It has been quite the summer for tornado action here on the SouthCoast. As we were chatting this morning with ABC6 meteorologist Kelly Bates, we asked her about all of the tornado warnings we've seen lately.

"Kelly, I'm like you," I said.  "I've been around for a minute. Do you ever remember seeing any tornadoes on the SouthCoast like we saw in Mattapoisett this summer?"

"No," Bates said. "I don't, either. I remember a random water spout about 10 years ago, but I don't recall seeing the frequency of tornado warnings in Southern New England like we've had this summer. In my 27 years (in meteorology), it is unprecedented."

Are We Likely to See More Tornadoes on the SouthCoast?

Is this the new norm?  Does our local weather expert think tornadoes are going to become part of life here on the SouthCoast?

WBSM-AM/AM 1420 logo
Get our free mobile app

"Personally, I do," she said. "Simply because we have more heat available. If you're going to make thunderstorms you need three things:  heat, moisture and energy. So, if you increase any of those three it will increase your chances of a tornado and it will also increase the intensity of the storm. It just logically progresses to higher frequency and higher intensity of storm activity."

Three Tornadoes Expected in Southern New England

Did Rhode Island experience another tornado Sept. 13?  That is yet to be determined.

"The weather service has to send someone out.  They actually have forensic meteorologists who go out and analyze the site and compare it to the radar.  They determine whether or not it was a tornado.  They are going to be looking into the possibility of three tornadoes today in Southern New England: Killingly, Connecticut; Foster/Smithfield, Rhode Island area; and the Plainville/Foxboro area of Massachusetts."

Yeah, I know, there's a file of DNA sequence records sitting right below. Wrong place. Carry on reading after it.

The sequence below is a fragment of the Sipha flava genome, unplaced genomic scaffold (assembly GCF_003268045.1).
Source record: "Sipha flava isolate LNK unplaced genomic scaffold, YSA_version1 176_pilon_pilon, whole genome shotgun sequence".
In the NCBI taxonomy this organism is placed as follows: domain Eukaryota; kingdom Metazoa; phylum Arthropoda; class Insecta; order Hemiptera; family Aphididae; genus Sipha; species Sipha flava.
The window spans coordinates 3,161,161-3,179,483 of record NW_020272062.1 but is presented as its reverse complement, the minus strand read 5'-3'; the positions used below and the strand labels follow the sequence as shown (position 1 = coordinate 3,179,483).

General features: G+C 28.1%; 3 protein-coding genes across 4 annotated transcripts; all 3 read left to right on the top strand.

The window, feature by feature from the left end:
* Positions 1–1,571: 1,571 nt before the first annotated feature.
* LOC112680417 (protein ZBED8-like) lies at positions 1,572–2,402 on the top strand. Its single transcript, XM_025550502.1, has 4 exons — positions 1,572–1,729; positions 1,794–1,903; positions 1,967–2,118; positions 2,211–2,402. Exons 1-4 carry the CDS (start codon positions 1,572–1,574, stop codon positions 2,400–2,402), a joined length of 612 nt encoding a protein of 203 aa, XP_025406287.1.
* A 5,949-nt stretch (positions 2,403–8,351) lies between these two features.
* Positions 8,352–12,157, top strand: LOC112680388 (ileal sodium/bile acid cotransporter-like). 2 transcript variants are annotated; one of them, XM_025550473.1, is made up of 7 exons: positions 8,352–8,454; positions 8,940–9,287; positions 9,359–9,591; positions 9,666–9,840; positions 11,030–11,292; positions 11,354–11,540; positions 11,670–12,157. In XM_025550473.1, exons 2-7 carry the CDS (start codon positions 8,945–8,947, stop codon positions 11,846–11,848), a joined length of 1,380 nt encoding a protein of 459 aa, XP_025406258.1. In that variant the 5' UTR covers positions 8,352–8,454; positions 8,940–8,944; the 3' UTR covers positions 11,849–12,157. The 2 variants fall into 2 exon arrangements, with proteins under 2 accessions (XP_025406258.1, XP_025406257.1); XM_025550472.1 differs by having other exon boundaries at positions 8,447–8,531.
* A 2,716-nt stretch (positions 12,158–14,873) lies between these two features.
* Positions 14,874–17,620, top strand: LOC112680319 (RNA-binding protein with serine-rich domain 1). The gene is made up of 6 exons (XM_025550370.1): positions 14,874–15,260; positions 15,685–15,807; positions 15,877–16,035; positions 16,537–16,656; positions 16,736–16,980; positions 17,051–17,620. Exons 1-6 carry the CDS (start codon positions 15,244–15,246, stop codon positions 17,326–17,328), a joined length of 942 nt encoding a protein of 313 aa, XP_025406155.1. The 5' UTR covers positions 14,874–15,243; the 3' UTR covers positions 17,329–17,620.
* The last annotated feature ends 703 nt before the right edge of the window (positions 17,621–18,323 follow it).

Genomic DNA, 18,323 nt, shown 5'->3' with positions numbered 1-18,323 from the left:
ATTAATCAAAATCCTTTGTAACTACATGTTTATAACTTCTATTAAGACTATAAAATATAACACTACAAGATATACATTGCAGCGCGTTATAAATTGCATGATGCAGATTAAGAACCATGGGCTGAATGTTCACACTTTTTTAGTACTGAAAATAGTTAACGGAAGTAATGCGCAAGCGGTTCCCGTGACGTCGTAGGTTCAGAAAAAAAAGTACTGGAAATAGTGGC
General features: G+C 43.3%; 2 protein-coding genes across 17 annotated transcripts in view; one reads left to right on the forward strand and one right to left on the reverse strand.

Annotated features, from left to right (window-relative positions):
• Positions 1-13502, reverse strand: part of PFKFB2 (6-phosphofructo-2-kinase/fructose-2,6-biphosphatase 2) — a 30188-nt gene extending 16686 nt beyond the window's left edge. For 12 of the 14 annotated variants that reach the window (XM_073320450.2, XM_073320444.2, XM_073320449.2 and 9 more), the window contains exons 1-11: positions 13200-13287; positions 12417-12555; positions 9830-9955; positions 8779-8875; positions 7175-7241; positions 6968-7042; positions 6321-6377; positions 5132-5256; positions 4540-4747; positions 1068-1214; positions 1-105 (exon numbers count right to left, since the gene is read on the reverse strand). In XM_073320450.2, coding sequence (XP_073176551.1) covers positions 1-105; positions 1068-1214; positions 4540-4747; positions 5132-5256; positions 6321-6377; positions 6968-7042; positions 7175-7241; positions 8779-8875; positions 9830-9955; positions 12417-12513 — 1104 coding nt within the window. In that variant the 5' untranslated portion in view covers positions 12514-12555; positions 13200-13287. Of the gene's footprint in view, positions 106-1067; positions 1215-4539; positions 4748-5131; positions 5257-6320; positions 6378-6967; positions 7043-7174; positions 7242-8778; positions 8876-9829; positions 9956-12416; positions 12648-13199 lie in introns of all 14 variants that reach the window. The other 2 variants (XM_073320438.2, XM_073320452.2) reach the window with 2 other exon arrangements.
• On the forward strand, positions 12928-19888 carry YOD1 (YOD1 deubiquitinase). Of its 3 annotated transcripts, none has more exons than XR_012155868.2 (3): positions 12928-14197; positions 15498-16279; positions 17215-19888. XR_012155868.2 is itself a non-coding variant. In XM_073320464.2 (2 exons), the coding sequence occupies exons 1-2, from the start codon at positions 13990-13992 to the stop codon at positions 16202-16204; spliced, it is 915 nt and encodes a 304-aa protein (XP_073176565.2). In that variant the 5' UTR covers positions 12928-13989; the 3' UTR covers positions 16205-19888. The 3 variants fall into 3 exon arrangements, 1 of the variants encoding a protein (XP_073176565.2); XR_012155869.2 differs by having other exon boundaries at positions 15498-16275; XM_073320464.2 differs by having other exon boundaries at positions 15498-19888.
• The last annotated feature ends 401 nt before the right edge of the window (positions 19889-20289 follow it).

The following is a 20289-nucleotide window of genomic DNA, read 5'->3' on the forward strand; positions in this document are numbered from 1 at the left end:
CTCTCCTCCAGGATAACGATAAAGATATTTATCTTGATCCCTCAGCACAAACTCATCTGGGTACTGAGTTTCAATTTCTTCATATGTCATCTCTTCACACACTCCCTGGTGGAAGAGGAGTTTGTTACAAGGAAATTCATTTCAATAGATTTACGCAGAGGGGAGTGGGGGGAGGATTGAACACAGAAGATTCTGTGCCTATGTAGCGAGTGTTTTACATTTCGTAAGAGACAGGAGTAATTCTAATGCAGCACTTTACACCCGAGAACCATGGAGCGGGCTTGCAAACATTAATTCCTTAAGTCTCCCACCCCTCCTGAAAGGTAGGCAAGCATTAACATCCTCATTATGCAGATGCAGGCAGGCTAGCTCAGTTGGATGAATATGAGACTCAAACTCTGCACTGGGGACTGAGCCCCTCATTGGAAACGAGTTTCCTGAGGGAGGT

Bates said the potential tornadoes in those three areas happened yesterday (Wednesday, Sept. 13) and that if they were tornadoes the confirmation would likely come today (Thursday, Sept. 14).

LOOK: The most expensive weather and climate disasters in recent decades

Stacker ranked the most expensive climate disasters by the billions since 1980 by the total cost of all damages, adjusted for inflation, based on 2021 data from the National Oceanic and Atmospheric Administration (NOAA). The list starts with Hurricane Sally, which caused $7.3 billion in damages in 2020, and ends with a devastating 2005 hurricane that caused $170 billion in damage and killed at least 1,833 people. Keep reading to discover the 50 of the most expensive climate disasters in recent decades in the U.S.

KEEP READING: Get answers to 51 of the most frequently asked weather questions...

Then and Now: Vintage Mattapoisett Pictures After Great 1938 Hurricane

Never before seen footage of Mattapoisett after the Great 1938 Hurricane

More From WBSM-AM/AM 1420